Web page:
Perception, in this case, they had to treat as reality. From this point forward they were going to do everything to win the public over. They would do it by playing an exciting, attacking brand of cricket, by playing hard but fair. They would learn to be as humble in victory as they had been forced to become in defeat.
There is something inexplicable about Kane Williamson and Taylor. They both average in the mid-40s, have already surpassed Andrew Jones and Martin Crowe as New Zealand's best ever three-four batting punch, and they enjoy batting together. "I wouldn't swap them for any other combination in the world," says McCullum. They are both quick and read the game well, yet when they run between the wickets you get a sense of what cricket would look like if Monty Python had invented it. "The old Williamson-Taylor running combination, if we knew how to fix that… " McCullum says ruefully. "It's a strange thing."
In Sharjah in 2014, McCullum encouraged his players to be self-absorbed as they dealt with the death of Phillip Hughes
In Sharjah in 2014, McCullum encouraged his players to be self-absorbed as they dealt with the death of Phillip Hughes © AFP
At Hagley Oval, as lunches are just settling into stomachs, the curse strikes again. Taylor is run out for seven, sold down the river by his partner (don't worry, he'd get his own back in the one-day series that followed). New Zealand have just 88 on the board, three wickets are down. Williamson looks set on 34, but this is a tricky time; one of those knifepoint moments that define Tests. Another quick wicket or two and you're suddenly looking at a sub-200 total.
McCullum strides to the wicket and sees out the remaining two balls of Shaminda Eranga's over.
"All I'm thinking about is trying to watch the ball. People might not believe this, but most of my preparation for batting is geared around defence. If I can rely on my defence - defend straight and leave well - then the rest of my game flows from there."
McCullum and Williamson set about building a partnership, something they had done to astonishing effect in the previous Test, against Pakistan in Sharjah - the weirdest, most fraught and arguably the most important Test this generation of Black Caps will play. That was the Test, played to nobody, that was postponed for 24 hours after day one following the death of Phillip Hughes.
"It felt like he was one of us," McCullum recalls. "It was this horrible feeling of knowing it could have been any one of us. We didn't want to continue. I was looking around the sheds and thought there was no way we could get these guys in the right space to play cricket."
The World Cup surpassed even 1992 for public buy-in. McCullum was overwhelmingly regarded as the captain of the tournament
Cancelling wasn't an option. NZC instead put support around the team and renowned mental skills coach Gilbert Enoka became involved. In the wake of Cape Town, the Black Caps had based their culture on a team-first policy but Enoka told McCullum to strip all that away for the remainder of the Sharjah Test. He told the management to get alongside individuals - like Williamson, who had formed a friendship with Hughes during an Under-19 World Cup - and make sure there was no lasting damage. He suggested that the players, in essence, could be self-absorbed for a Test.
"It sounds a bit dramatic in hindsight, but those were the feelings at the time," McCullum says.
When the Test resumed, Pakistan were 281 for 3 batting first. By the end of day three, with no play on day two, New Zealand were a staggering 249 for 1, trailing by just 102. McCullum, who opened, was on 153, having recorded, from 78 balls, the fastest Test century by a New Zealander, and Williamson was on 76. McCullum would go on to 202, his third 200-plus score of the year, Williamson to 192. The partnership was worth 297 and New Zealand would win the Test by an innings and 80 runs.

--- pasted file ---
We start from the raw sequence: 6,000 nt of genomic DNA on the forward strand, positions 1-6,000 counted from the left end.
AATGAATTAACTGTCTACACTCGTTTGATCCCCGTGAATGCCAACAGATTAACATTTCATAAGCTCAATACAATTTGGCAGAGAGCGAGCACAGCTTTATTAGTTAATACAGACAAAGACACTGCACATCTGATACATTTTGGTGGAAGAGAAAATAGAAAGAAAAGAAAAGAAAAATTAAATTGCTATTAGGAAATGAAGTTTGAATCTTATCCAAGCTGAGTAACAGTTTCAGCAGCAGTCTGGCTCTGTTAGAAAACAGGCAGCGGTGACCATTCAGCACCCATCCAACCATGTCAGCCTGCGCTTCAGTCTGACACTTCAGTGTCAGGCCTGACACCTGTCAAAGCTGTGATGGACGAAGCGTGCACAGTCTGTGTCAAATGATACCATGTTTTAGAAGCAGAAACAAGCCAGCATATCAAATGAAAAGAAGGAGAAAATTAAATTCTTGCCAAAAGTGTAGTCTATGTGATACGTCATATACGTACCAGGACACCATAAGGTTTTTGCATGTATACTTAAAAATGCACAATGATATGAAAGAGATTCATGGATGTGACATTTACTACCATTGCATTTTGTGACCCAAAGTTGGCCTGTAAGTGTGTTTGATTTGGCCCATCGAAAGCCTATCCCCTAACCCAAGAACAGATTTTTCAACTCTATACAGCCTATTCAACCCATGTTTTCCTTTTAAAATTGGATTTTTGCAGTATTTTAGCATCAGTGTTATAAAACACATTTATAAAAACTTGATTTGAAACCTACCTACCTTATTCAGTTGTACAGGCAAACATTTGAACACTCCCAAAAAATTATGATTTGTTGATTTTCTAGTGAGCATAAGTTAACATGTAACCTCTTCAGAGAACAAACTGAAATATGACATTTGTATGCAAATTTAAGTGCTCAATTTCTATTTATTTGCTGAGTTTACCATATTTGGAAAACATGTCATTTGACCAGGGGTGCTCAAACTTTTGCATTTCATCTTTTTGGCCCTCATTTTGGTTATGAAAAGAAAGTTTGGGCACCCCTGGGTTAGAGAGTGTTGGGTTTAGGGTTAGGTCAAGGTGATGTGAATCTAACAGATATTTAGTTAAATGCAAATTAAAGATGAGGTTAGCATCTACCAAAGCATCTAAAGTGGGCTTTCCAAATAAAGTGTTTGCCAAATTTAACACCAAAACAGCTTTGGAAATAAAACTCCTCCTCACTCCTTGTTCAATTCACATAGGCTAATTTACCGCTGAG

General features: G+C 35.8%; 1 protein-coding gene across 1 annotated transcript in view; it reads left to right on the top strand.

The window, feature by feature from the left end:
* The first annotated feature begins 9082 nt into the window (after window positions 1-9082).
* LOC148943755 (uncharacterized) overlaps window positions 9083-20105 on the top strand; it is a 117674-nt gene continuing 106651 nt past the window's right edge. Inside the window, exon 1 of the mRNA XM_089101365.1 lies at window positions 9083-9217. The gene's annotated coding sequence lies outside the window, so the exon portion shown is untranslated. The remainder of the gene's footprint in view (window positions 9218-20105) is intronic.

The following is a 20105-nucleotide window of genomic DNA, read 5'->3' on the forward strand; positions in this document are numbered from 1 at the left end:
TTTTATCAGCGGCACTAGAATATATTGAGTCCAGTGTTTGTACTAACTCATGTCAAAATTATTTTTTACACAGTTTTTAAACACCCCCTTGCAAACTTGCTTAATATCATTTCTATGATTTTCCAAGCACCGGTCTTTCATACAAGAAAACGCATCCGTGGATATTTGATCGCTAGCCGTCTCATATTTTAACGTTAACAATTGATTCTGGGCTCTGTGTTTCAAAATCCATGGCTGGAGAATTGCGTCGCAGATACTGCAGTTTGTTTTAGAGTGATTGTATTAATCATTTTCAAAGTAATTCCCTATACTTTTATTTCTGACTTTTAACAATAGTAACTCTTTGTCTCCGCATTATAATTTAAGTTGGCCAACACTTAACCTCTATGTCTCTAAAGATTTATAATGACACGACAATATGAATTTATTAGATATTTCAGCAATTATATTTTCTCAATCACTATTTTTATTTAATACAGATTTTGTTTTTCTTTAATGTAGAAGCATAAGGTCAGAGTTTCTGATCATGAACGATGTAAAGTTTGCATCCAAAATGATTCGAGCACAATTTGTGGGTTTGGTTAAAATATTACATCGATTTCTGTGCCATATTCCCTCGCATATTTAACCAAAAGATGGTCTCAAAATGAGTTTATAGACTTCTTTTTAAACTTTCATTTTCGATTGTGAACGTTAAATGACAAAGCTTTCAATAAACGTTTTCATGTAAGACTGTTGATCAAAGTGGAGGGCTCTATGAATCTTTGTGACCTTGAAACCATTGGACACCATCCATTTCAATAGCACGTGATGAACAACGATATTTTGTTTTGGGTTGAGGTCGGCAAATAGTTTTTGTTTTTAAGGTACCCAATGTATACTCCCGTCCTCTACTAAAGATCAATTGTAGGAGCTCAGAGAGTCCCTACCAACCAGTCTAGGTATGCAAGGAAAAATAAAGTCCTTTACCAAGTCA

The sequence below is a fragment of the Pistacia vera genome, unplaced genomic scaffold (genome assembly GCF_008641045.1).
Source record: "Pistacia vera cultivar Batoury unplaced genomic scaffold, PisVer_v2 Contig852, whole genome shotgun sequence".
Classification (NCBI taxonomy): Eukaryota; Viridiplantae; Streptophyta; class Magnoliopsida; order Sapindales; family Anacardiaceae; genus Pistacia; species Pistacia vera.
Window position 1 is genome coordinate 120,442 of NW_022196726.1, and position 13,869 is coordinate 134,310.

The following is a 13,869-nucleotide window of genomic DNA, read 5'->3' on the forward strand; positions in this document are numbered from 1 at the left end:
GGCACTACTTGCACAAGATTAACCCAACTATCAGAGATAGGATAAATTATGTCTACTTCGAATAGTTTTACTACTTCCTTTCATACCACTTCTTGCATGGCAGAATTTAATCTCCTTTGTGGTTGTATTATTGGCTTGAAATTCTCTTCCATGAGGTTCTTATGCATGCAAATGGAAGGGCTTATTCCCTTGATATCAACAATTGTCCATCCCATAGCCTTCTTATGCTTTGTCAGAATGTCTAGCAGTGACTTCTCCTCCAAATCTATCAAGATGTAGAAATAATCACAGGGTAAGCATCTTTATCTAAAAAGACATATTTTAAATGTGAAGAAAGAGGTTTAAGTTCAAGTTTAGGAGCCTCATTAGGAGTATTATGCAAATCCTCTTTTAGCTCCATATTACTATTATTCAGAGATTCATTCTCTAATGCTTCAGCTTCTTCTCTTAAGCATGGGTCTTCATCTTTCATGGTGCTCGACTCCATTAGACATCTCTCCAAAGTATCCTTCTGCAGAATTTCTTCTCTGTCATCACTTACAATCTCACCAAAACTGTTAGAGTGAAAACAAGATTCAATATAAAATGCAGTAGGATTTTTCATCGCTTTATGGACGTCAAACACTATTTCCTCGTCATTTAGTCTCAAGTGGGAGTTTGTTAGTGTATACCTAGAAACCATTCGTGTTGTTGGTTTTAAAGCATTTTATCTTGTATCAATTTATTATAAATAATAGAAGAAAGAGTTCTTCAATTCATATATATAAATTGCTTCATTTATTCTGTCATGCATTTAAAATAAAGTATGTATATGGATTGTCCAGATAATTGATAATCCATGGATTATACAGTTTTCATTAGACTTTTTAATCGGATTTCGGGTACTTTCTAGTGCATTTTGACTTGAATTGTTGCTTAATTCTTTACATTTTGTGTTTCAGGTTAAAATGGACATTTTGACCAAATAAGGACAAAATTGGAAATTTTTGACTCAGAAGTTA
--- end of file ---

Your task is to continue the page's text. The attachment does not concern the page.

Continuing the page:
"What you saw was a team playing without feeling," McCullum says. "What we learnt was that when you play without any of the pressures and expectations we normally put on ourselves, your skills can be properly expressed."
Quick fix: last year McCullum broke the New Zealand record for the fastest Test hundred twice in a month
© Getty Images
Quick fix: last year McCullum broke the New Zealand record for the fastest Test hundred twice in a month © Getty Images
The circumstances could not be replicated, not that you would want them to be, but McCullum realised there was stuff from Sharjah that could be bottled. Like playing cricket for cricket's sake, not because it could make you rich and famous, or because it was what your schedule said you had to do, or because you wanted to prove to the other team what a big man you were.
McCullum's thoughts on the nebulous spirit of cricket also crystallised in Sharjah, particularly around the issues of sledging and on-field confrontation. Because nobody was in the mood, there were no over-the-top celebrations of batting milestones or wickets, no bowlers getting in the face of batsmen, no displays of petulance. They were just 11 cricketers trying to enjoy the sport for what it was - a game.
The senior players talked a lot about cricket and what it meant to them that week. Big-picture concepts were discussed. They realised that New Zealand had never really tried to carve their own cricket identity. For the first 60 years after receiving Test status, they had tried to be like England. The best players made a living in county cricket and would come back for the summer and shape the thinking around the way the game was played here.
When the doors to county cricket all but closed, because of year-round international schedules and the availability of Kolpak players, and a new generation of New Zealand players thought that England was, well, a bit crap, they went in the other direction. They tried to play like Australians, all dog-eared and hard-bitten. That was fine when they were winning, like they were for a while when players like Stephen Fleming, Nathan Astle, Craig McMillan, Chris Cairns and Dion Nash were in their pomp. But when they weren't, they just looked, as they'd say down this way, like d***heads.